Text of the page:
I don't know much about the quality of early C compilers, but it's a safe bet that they were not awesome at optimizing, even for a nice simple / orthogonal architecture like PDP-11.

It's common to want the string pointer after the function call. At an asm level, you (the compiler) probably has it in a register before the call. Depending on calling convention, you either push it on the stack or you copy it to the right register where the calling convention says the first arg goes. (i.e. where strcpy is expecting it). Or if you're planning ahead, you already had the pointer in the right register for the calling convention.

But function calls clobber some registers, including all the arg-passing registers. (So when a function gets an arg in a register, it can increment it there instead of copying to a scratch register.)

So as the caller, your code-gen option for keeping something across a function call include:

  • store/reload it to local stack memory. (Or just reload it if an up-to-date copy is still in memory).
  • save/restore a call-preserved register at the start/end of your whole function, and copy the pointer to one of those registers before the function call.
  • the function returns the value in a register for you. (Of course, this only works if the C source is written to use the return value instead of the input variable. e.g. dst = strcpy(dst, src); if you aren't nesting it).

All calling conventions on all architectures I'm aware of return pointer-sized return values in a register, so having maybe one extra instruction in the library function can save code-size in all callers that want to use that return value.

You probably got better asm from primitive early C compilers by using the return value of strcpy (already in a register) than by making the compiler save the pointer around the call in a call-preserved register or spill it to the stack. This may still be the case.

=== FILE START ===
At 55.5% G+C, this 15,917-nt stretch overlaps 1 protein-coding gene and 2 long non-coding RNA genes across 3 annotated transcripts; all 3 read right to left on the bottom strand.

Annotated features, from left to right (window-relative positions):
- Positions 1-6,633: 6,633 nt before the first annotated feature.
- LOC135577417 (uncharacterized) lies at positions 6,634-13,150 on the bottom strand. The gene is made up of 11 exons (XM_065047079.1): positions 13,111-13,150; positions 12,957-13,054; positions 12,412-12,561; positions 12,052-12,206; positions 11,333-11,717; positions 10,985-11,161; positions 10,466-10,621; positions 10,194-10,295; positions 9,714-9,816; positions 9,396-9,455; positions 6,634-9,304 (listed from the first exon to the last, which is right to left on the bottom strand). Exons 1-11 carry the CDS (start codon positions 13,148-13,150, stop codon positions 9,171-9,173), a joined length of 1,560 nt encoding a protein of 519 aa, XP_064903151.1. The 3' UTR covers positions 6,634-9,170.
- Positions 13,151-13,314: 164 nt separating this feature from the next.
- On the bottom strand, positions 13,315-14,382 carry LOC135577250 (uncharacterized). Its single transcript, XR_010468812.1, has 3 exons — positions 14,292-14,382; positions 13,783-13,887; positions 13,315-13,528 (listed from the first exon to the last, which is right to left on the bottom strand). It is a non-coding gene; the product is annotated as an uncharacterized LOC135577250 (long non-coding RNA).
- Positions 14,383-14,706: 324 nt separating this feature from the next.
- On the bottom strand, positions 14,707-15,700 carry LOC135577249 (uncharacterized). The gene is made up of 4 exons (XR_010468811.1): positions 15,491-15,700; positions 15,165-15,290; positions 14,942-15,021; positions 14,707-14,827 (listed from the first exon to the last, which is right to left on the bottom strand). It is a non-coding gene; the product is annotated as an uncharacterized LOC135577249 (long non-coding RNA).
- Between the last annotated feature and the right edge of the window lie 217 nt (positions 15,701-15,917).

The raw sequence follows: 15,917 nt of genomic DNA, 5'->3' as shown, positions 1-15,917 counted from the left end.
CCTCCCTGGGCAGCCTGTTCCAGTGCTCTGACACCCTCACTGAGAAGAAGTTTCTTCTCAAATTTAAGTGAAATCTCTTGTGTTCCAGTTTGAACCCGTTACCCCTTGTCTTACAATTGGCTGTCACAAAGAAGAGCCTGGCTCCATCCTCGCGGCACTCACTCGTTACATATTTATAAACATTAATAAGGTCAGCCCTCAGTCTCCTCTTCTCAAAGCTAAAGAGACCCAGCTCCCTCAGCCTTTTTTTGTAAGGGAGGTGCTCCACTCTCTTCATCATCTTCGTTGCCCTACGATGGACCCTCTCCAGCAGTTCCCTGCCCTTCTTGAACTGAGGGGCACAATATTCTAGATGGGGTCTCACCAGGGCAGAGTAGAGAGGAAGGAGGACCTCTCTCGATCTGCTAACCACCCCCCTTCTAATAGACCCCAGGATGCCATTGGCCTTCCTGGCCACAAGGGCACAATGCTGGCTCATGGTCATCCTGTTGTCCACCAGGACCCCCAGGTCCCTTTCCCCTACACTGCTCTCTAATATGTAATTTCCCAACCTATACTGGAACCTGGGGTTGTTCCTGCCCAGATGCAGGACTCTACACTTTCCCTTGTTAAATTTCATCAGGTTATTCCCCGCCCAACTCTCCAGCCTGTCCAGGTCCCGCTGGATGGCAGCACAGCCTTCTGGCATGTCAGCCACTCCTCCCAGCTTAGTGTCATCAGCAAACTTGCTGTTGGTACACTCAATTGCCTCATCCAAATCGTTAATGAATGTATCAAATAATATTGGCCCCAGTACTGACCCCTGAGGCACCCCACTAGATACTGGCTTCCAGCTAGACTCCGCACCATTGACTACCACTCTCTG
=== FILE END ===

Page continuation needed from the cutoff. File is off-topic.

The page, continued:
BTW, on many ISAs, the return-value register is not the first arg-passing register. And unless you use base+index addressing modes, it does cost an extra instruction (and tie up another reg) for strcpy to copy the register for a pointer-increment loop.

PDP-11 toolchains normally used some kind of stack-args calling convention, always pushing args on the stack. I'm not sure how many call-preserved vs. call-clobbered registers were normal, but only 5 or 6 GP regs were available (R7 being the program counter, R6 being the stack pointer, R5 often used as a frame pointer). So it's similar to but even more cramped than 32-bit x86.

char *bar(char *dst, const char *str1, const char *str2)
    //return strcat(strcat(strcpy(dst, str1), "separator"), str2);

    // more readable to modern eyes:
    dst = strcpy(dst, str1);
    dst = strcat(dst, "separator");
//    dst = strcat(dst, str2);
    return dst;  // simulates further use of dst

  # x86 32-bit gcc output, optimized for size (not speed)
  # gcc8.1 -Os  -fverbose-asm -m32
  # input args are on the stack, above the return address

    push    ebp     #
    mov     ebp, esp  #,      Create a stack frame.

    sub     esp, 16   #,      This looks like a missed optimization, wasted insn
    push    DWORD PTR [ebp+12]      # str1
    push    DWORD PTR [ebp+8]       # dst
    call    strcpy  #
    add     esp, 16   #,

    mov     DWORD PTR [ebp+12], OFFSET FLAT:.LC0      # store new args over our incoming args
    mov     DWORD PTR [ebp+8], eax    #  EAX = dst.
    jmp     strcat                  # optimized tailcall of the last strcat

This is significantly more compact than a version which doesn't use dst =, and instead reuses the input arg for the strcat. (See both on the Godbolt compiler explorer.)